With that out of the way, let’s proceed.
These shoes tend to be higher quality than the average oxford (and thus more expensive) for a few reasons:
The leather must be of higher-than-average quality because you can’t sew pieces together strategically to hide imperfections. The entire piece must be flawless or discarded.
They’re harder to last, taking more time and requiring more shoemaking expertise.
Because they’re harder to last, they’re more common with higher-end ready-to-wear and bespoke makers. As you can imagine, this drives the price up.
It can’t be overstated that the wholecut is the most difficult style of shoe to make. Because it’s (mostly) seamless, it doesn’t have as much give when being pulled by a last machine. It’s hard to get it to lay flat on the last itself without over-stretching the leather, and it’s easy for the shoe to lose it’s shape during the lasting process.
If you appreciate workmanship, a wholecut should be the first shoe you consider.
Seams Or Seamless?
Though they’re all made from one piece of leather on the upper, not all wholecut oxfords are alike. Some of them have vertical seams running the length of the heel counter, and some don’t. What’s the difference?
Wholecut oxfords with seams are more common and less expensive than their seamless cousins. These can be lasted by hand or by machine, but it’s always in a larger-scale manufacturing scenario.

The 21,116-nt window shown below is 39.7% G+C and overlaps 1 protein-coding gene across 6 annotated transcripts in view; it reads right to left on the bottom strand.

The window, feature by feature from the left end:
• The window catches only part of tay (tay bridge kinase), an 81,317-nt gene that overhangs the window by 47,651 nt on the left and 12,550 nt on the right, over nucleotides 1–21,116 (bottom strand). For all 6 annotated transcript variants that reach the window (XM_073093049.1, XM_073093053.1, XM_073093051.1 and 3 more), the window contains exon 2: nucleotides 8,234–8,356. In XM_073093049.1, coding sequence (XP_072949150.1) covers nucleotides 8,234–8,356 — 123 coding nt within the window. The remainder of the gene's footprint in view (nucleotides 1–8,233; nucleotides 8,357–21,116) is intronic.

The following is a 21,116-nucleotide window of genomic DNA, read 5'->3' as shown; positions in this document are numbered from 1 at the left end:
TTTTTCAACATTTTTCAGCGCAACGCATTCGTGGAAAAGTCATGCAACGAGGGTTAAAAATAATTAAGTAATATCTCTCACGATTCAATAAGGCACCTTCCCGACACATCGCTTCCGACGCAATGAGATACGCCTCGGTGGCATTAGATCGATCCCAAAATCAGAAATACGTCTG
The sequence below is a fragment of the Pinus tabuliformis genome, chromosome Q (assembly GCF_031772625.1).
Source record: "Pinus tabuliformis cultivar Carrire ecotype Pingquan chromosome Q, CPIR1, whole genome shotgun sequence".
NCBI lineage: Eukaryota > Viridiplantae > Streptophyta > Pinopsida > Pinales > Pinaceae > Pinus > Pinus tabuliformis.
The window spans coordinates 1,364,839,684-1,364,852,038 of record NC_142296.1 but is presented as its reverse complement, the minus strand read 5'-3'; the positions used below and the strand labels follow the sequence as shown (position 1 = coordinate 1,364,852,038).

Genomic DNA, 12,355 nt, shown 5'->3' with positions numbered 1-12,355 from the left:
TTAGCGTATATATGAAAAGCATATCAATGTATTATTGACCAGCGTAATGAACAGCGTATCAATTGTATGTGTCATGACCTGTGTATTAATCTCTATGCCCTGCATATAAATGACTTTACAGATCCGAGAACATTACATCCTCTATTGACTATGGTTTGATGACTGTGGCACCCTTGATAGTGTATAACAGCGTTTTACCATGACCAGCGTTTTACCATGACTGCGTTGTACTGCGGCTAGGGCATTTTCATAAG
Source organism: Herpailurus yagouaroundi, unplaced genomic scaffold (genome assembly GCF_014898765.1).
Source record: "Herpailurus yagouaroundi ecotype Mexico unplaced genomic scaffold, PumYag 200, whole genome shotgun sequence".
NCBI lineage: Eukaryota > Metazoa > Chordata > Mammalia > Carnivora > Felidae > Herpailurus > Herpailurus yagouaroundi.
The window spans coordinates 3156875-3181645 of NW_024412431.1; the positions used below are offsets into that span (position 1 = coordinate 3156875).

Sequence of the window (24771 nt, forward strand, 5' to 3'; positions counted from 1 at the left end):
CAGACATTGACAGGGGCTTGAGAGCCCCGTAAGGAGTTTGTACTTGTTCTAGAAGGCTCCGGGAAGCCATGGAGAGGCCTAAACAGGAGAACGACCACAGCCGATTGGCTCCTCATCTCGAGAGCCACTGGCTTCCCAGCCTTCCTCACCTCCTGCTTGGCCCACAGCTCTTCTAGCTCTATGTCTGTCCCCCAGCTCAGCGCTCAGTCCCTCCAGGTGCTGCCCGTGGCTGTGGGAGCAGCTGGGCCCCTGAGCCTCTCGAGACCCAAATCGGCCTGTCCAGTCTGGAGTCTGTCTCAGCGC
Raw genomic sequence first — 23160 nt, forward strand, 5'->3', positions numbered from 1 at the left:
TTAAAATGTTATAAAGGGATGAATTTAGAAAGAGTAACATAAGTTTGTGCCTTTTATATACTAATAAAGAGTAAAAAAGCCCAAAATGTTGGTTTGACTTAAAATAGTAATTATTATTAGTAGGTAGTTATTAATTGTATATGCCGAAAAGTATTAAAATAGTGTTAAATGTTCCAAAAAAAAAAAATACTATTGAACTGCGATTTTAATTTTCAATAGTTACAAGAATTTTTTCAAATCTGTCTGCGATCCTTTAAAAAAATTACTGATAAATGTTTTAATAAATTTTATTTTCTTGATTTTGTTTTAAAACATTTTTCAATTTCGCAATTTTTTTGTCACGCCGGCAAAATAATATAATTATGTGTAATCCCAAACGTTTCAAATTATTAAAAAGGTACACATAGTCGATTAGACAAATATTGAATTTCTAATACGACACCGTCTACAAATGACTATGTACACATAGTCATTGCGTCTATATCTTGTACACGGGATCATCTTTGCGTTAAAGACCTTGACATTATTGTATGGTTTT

Seamless wholecuts can only be lasted by hand. They are of the highest quality, quite rare, and are often found only from bespoke makers.
How Do I Wear Wholecuts?
Formality – Keep Them Formal
Many menswear and shoe bloggers will say that if you had to own just one pair of shoes (a fate worse than death, we argue), a wholecut should be it. While we get where they’re coming from, we’re not sure that we agree.
Simplicity is synonymous with formality, and wholecuts are as simple as it gets. Even in their more casual versions, they look better dressed up as opposed to dressed down. Below, we provide a few examples of how to wear them for different levels of dressiness:
Suede (light or a non-standard color, such as blue): Casual trousers, denim
Leather (black or brown calfskin, exotic hides, with or without broguing): Suits, business professional dress codes
Black patent leather: Tuxedo
It’s worth mentioning that a black patent wholecut oxford with a tuxedo is rare, extremely chic, and to quote Outkast’s Big Boi, “cooler than Freddie Jackson sippin’ a milkshake in a snowstorm.”
These shoes are available in a wide range of colors and materials. As such, they can be worn any time of year. We give some of our favorite examples below.
Spring: Light-colored suede or calfskin with lots of highs and lows in the color
Summer: Beige or light tan calfskin
Autumn: Black, brown, or burgundy leather
Winter: Chocolate suede, black patent for evening
Final Thoughts On Wholecuts
If you are in the market for a unique dressy shoe that works wonderfully with fun suits, a business professional dress code, and evening wear, the wholecut is for you.
If you’re just starting your shoe collection, however, we advise you to hold off on buying a wholecut until you’re seven or eight shoes deep. A plain-toe or cap-toe oxford will be a more versatile option than a wholecut and we suggest starting there.
Now that you have learned about wholecut shoes, check out some our related footwear guides for men: